how cut food waste, cut bills and see the back of your fridge

How often do you eat?  I rest my case.  You will spend a LOT of time in your fridge and larder (or food cupboards or wherever you keep the food that doesn’t live in your fridge, please don’t email me, larder is an easy word that you all understand 🙂 )

Is your fridge full of little bowls of leftovers, unidentified things in silver foil?  Do you take one look and think it would be easier just to pop out and buy a couple of chicken breasts for dinner?  How much money are you wasting on food?  Combine decluttering with the essential post holiday belt tighten and clear out your fridge.

Give it a really good clean whilst you are at it (a paste made from water or water and vinegar and bicarb is an excellent cleaner and gets rid of any unwanted smells).  Put back all the regular essentials (milk, butter, fruit juice etc.) and have a good look at what is left.  Divide it up into OMG how long has that been there , it is no longer recognisable as food, and the rest.  You can chuck the former.  This is the only time you will do that.  From now on there will be no more UFOs (unidentified food objects) in your fridge.

The rest needs to be sorted into what you have to eat fairly quickly, the open packet of bacon for example and what can hang on for a while yet, that hard heel of cheese.  Take the first group and work out what you could cook with them.  I tidied my fridge after the Christmas holidays, it was full of bits of leftovers and was driving me nuts.    The last bits of cooked ham, some cold boiled potatoes, some rather dried out sausages and the end of homemade terrine (ie I knew what was in it) was chopped up and added to the butchers scraps and cooked up for the dogs.  We had crunchy topped  cheese and squash bake using only leftovers from the fridge.  1 elderly and slightly worse for wear squash, 1 bowl of dried breadcrumbs, the remains of a pot of creme fraiche, the open packet of bacon and all the left over and rather hard heels of cheese from the holidays.  It was delicious.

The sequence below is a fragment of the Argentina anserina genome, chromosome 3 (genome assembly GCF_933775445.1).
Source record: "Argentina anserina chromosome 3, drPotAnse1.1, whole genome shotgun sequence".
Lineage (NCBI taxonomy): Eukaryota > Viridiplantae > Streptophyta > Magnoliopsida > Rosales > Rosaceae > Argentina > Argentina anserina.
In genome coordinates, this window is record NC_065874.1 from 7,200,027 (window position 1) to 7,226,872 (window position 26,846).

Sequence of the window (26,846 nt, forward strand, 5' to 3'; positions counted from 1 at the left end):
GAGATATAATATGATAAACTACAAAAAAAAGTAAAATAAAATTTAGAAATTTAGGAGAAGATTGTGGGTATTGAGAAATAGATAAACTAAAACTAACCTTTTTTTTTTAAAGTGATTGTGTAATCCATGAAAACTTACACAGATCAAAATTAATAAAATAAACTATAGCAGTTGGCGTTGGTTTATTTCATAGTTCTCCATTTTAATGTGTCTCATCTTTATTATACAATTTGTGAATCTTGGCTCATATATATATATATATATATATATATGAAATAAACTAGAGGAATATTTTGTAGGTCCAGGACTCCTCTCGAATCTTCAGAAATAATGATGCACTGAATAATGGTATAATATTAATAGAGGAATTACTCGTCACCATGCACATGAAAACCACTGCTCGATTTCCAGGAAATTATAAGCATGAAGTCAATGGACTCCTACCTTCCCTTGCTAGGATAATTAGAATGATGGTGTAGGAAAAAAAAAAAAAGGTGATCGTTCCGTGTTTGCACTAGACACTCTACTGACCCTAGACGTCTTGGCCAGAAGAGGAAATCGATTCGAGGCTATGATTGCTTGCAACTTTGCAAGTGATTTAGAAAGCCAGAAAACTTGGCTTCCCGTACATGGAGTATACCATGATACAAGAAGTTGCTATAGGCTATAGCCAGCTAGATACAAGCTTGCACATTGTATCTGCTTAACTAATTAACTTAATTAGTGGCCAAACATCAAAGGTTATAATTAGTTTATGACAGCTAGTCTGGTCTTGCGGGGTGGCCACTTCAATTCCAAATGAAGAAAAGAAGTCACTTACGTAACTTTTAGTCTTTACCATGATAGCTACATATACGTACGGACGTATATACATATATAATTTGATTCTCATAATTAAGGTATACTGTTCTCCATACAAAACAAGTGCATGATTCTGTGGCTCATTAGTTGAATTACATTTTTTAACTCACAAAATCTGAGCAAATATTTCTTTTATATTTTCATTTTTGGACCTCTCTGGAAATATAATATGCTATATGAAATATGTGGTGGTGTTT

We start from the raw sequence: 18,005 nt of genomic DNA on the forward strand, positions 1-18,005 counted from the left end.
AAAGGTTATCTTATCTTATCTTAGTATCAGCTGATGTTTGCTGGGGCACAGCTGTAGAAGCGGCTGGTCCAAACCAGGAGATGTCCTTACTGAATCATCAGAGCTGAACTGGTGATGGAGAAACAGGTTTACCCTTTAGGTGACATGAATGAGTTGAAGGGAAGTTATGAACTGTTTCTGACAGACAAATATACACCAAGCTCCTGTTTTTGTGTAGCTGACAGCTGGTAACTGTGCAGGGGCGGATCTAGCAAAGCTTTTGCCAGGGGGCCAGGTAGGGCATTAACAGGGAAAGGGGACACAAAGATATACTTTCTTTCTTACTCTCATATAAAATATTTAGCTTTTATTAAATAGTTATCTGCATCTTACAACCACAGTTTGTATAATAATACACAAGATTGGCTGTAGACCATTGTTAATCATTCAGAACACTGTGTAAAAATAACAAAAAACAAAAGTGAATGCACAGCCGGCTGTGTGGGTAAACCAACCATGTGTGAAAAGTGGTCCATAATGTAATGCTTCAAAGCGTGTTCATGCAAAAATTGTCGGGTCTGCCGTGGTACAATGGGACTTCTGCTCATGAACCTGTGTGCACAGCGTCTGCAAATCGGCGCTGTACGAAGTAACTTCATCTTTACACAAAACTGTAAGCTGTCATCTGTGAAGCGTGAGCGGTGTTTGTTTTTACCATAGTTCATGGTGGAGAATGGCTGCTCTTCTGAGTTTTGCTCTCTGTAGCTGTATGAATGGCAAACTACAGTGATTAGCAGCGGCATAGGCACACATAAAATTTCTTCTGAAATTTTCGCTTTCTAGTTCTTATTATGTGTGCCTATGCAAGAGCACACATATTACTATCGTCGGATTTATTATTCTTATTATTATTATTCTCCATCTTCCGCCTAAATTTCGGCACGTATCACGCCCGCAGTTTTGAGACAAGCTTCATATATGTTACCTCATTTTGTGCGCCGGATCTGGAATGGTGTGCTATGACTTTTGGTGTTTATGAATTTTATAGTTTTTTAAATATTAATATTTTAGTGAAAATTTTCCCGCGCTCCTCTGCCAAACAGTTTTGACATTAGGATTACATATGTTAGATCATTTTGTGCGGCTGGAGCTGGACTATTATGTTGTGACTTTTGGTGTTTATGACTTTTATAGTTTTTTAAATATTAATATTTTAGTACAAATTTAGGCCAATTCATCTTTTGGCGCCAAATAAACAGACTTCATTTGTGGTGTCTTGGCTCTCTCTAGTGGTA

If you really can’t think of what to cook with your assorted ingredients then hit the internet.  “Cabbage and cranberry recipes” alone brought up pages and pages of recipes.  So now you have tonight’s supper sorted you can put those ingredients to one side and look at the rest.

Again sort them into order of decay – i.e. use the ingredients that will last longest last.

Hey presto!  You have cleared your fridge AND written a menu plan for the next few days and you haven’t even spent a single penny.

If you are feeling brave you really ought to combine a fridge clear with a freezer clear.  With careful jiggling and swapping of ingredients you can take the hassle out of “what are we going to eat tonight”, save a fortune on groceries and find order in your kitchen.  What’s not to like?

I plan menus every week, it makes life so much easier and cheaper.  I don’t subscribe to the 15 (or whatever) circulating recipes.  How boring that must get.  Instead I start my shopping in my pantry and freezer.  Then I get out 2-4 recipe books and look for new recipes to try using the major ingredients I have found on my “in-house shop”.  I have planned every meal this week without having to purchase a single ingredient.  Last night we had pan fried steak and cranberry sauce using the left over cranberries and two rather small steaks from the freezer.  We are a family of five so cut the steak into strips after I cooked it, laid it over a mound of mashed potato, poured the sauce over the top and added lots of veg.